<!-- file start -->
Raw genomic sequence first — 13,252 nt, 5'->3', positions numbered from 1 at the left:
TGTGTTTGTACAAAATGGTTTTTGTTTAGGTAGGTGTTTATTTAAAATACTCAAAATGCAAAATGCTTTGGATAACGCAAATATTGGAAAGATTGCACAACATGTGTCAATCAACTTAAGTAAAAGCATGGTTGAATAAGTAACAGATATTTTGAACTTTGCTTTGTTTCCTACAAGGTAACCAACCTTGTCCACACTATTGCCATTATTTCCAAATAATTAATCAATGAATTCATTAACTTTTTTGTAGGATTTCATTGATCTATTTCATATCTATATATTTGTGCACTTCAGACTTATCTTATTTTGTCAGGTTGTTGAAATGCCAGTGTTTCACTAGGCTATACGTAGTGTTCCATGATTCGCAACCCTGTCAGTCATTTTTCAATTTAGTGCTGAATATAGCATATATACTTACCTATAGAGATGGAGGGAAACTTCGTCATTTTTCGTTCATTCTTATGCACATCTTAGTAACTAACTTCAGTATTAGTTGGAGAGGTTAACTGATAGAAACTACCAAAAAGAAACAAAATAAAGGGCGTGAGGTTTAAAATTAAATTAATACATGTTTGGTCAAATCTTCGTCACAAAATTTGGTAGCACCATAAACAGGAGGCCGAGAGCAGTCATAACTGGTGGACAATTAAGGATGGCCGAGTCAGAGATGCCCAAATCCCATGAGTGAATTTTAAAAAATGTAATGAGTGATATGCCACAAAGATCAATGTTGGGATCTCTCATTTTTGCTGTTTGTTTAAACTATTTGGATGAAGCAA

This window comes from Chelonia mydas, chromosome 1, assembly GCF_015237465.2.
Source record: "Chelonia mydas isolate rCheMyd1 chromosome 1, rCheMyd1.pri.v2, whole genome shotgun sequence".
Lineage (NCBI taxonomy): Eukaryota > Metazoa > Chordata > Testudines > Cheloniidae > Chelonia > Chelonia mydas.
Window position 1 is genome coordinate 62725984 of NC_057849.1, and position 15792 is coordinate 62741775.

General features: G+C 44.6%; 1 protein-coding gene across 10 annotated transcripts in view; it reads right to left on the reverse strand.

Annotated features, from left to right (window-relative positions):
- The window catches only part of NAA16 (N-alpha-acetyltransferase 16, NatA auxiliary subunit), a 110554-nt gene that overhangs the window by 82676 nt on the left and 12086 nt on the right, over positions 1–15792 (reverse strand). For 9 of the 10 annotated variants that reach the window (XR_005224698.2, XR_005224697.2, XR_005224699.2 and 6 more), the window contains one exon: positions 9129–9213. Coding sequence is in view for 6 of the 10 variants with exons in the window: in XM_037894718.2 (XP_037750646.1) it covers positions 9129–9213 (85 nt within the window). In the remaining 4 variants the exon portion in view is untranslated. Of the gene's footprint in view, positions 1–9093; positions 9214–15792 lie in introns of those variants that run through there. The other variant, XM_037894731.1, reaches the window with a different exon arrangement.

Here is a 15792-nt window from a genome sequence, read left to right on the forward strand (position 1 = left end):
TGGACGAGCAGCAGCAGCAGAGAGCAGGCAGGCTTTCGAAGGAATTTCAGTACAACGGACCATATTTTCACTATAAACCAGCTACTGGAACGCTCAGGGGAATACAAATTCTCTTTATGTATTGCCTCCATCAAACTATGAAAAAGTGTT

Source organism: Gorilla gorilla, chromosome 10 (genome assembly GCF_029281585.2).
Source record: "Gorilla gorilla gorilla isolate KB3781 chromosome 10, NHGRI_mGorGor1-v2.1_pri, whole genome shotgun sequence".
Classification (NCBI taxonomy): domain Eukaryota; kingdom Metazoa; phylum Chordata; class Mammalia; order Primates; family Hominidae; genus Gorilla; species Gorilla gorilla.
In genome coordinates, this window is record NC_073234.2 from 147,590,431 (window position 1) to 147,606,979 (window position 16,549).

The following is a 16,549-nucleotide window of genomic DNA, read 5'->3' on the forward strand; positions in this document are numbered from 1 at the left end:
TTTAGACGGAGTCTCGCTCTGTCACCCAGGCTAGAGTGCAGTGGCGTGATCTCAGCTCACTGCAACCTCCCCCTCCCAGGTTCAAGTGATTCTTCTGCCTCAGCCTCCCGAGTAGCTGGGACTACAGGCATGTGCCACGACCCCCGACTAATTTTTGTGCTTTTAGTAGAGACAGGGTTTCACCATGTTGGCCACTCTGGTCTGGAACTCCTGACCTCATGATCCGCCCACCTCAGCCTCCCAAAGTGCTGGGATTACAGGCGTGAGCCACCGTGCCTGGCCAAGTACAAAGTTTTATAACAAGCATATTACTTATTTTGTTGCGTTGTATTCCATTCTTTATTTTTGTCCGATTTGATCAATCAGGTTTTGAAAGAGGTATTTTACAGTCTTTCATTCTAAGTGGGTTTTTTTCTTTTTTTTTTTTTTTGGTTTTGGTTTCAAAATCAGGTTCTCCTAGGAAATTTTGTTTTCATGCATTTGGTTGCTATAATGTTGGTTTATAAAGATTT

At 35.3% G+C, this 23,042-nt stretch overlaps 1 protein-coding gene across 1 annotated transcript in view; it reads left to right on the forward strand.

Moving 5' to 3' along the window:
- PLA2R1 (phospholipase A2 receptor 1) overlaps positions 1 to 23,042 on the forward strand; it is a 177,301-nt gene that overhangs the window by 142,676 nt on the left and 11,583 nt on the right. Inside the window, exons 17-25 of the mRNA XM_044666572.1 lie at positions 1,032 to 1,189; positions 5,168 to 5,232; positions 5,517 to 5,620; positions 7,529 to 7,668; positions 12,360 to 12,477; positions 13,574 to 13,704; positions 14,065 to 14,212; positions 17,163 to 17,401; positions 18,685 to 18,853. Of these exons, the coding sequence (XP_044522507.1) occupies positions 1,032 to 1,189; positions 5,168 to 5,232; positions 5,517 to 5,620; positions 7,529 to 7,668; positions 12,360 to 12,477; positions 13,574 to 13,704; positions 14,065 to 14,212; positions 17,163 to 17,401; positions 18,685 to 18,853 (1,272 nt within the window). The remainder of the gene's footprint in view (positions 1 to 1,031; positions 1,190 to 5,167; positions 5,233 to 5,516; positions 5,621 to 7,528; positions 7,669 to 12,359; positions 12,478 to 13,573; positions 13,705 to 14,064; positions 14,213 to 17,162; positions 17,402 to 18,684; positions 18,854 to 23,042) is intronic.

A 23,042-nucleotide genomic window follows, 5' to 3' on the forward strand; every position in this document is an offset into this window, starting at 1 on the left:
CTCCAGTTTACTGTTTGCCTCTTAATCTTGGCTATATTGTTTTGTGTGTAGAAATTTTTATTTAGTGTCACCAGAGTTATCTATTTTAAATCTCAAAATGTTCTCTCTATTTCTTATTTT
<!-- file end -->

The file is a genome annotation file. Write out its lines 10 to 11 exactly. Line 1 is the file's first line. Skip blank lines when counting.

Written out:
Here is a 15792-nt window from a genome sequence, read left to right on the forward strand (position 1 = left end):
TGGACGAGCAGCAGCAGCAGAGAGCAGGCAGGCTTTCGAAGGAATTTCAGTACAACGGACCATATTTTCACTATAAACCAGCTACTGGAACGCTCAGGGGAATACAAATTCTCTTTATGTATTGCCTCCATCAAACTATGAAAAAGTGTT